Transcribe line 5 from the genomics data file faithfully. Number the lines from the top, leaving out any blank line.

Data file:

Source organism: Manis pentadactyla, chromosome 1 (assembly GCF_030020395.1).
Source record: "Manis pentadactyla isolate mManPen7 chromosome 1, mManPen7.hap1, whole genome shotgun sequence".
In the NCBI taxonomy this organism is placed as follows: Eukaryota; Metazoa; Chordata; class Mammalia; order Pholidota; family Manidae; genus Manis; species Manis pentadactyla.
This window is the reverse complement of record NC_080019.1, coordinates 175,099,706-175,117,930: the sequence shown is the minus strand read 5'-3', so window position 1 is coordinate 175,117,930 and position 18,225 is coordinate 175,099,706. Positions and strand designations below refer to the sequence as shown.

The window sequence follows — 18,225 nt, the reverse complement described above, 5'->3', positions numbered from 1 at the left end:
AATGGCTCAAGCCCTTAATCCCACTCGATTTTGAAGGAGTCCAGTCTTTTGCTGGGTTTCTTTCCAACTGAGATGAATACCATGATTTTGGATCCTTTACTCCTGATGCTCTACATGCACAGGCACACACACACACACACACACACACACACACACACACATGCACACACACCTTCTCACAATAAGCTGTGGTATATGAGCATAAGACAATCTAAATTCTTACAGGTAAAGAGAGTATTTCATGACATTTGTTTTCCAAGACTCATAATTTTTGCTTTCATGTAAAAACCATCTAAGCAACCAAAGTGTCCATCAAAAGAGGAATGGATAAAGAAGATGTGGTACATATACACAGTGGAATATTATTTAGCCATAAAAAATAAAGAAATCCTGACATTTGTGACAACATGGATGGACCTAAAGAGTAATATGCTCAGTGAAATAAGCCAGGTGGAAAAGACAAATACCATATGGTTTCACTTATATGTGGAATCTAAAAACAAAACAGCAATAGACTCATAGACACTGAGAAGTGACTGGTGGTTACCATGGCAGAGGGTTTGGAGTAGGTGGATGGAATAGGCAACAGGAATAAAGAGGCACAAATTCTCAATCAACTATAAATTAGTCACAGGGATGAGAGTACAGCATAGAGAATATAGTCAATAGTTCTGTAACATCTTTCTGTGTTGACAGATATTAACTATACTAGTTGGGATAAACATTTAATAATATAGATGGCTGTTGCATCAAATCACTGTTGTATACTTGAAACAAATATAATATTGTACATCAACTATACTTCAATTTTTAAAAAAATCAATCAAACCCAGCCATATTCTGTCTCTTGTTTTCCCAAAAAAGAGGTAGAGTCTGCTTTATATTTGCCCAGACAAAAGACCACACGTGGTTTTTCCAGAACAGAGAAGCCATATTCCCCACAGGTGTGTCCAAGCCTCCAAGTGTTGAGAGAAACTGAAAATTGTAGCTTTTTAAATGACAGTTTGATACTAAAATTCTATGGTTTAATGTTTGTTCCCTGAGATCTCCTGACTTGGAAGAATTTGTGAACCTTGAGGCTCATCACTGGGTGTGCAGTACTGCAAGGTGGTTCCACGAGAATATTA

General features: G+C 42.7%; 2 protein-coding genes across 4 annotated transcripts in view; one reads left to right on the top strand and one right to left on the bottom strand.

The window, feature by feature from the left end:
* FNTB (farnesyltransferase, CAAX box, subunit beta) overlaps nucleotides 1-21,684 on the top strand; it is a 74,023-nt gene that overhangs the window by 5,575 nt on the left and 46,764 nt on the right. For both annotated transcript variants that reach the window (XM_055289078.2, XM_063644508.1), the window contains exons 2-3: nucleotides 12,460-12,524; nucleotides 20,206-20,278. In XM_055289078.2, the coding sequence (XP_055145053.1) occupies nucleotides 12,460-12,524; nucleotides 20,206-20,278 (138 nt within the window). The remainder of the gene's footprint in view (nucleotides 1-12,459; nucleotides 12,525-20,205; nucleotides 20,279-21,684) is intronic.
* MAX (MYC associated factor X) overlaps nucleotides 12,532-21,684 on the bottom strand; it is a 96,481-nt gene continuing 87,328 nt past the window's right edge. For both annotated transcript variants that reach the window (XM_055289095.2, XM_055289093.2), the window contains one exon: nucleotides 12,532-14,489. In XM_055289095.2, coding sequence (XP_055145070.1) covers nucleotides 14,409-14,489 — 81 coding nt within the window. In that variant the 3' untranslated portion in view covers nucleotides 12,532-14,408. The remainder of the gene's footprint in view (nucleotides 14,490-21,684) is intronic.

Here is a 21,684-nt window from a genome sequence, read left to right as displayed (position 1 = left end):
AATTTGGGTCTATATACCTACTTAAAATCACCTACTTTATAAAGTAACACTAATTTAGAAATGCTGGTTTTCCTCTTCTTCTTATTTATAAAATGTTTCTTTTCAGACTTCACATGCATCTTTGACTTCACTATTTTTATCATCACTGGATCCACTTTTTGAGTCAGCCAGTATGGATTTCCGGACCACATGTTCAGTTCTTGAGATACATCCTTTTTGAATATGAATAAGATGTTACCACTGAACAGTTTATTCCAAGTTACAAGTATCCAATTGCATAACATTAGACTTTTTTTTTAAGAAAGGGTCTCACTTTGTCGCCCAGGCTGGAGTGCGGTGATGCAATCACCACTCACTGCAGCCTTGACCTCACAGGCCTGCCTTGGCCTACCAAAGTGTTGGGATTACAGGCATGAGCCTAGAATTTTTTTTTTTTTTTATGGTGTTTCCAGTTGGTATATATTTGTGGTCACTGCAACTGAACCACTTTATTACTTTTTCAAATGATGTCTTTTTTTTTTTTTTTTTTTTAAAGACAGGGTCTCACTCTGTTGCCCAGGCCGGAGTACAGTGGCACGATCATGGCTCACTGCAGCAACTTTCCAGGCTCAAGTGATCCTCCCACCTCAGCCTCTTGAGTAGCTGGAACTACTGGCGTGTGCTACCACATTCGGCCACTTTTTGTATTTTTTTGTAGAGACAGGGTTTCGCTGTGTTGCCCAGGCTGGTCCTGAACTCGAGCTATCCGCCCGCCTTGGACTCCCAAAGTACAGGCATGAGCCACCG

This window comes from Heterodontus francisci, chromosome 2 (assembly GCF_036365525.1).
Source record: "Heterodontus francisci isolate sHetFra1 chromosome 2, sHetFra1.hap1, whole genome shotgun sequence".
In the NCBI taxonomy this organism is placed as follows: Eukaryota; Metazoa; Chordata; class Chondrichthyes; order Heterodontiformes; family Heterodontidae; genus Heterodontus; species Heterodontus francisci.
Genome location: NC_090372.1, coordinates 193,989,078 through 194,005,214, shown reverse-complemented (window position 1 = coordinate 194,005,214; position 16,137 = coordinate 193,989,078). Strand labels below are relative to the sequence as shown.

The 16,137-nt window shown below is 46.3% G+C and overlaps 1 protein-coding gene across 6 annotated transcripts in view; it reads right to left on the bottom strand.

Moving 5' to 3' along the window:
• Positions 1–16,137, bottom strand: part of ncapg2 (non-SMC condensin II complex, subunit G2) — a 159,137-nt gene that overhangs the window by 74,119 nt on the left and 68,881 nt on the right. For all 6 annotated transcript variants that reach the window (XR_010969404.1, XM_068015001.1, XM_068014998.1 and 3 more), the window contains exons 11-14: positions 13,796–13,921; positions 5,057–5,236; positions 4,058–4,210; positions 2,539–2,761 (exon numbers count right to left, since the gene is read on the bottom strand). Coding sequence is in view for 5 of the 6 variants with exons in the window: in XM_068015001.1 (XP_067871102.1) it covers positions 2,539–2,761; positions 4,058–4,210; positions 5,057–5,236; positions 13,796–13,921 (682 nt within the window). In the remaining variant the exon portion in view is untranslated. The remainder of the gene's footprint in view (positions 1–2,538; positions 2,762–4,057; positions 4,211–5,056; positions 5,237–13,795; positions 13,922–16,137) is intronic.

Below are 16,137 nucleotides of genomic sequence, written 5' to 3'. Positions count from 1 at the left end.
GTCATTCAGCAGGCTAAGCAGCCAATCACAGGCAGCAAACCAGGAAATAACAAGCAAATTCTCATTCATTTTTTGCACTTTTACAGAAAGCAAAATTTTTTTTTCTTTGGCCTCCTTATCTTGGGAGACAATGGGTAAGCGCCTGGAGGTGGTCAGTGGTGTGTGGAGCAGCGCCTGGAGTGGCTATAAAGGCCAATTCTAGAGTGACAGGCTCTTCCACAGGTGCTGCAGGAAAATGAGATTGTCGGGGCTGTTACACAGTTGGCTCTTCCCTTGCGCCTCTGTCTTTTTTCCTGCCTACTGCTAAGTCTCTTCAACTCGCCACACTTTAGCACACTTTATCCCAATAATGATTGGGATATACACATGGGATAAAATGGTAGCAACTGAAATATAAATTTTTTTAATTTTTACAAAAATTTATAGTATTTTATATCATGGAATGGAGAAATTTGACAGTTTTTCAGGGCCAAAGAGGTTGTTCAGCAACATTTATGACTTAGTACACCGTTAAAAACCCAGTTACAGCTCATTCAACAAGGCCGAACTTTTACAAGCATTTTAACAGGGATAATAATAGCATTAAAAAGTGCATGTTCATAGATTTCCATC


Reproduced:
The window sequence follows — 18,225 nt, the reverse complement described above, 5'->3', positions numbered from 1 at the left end: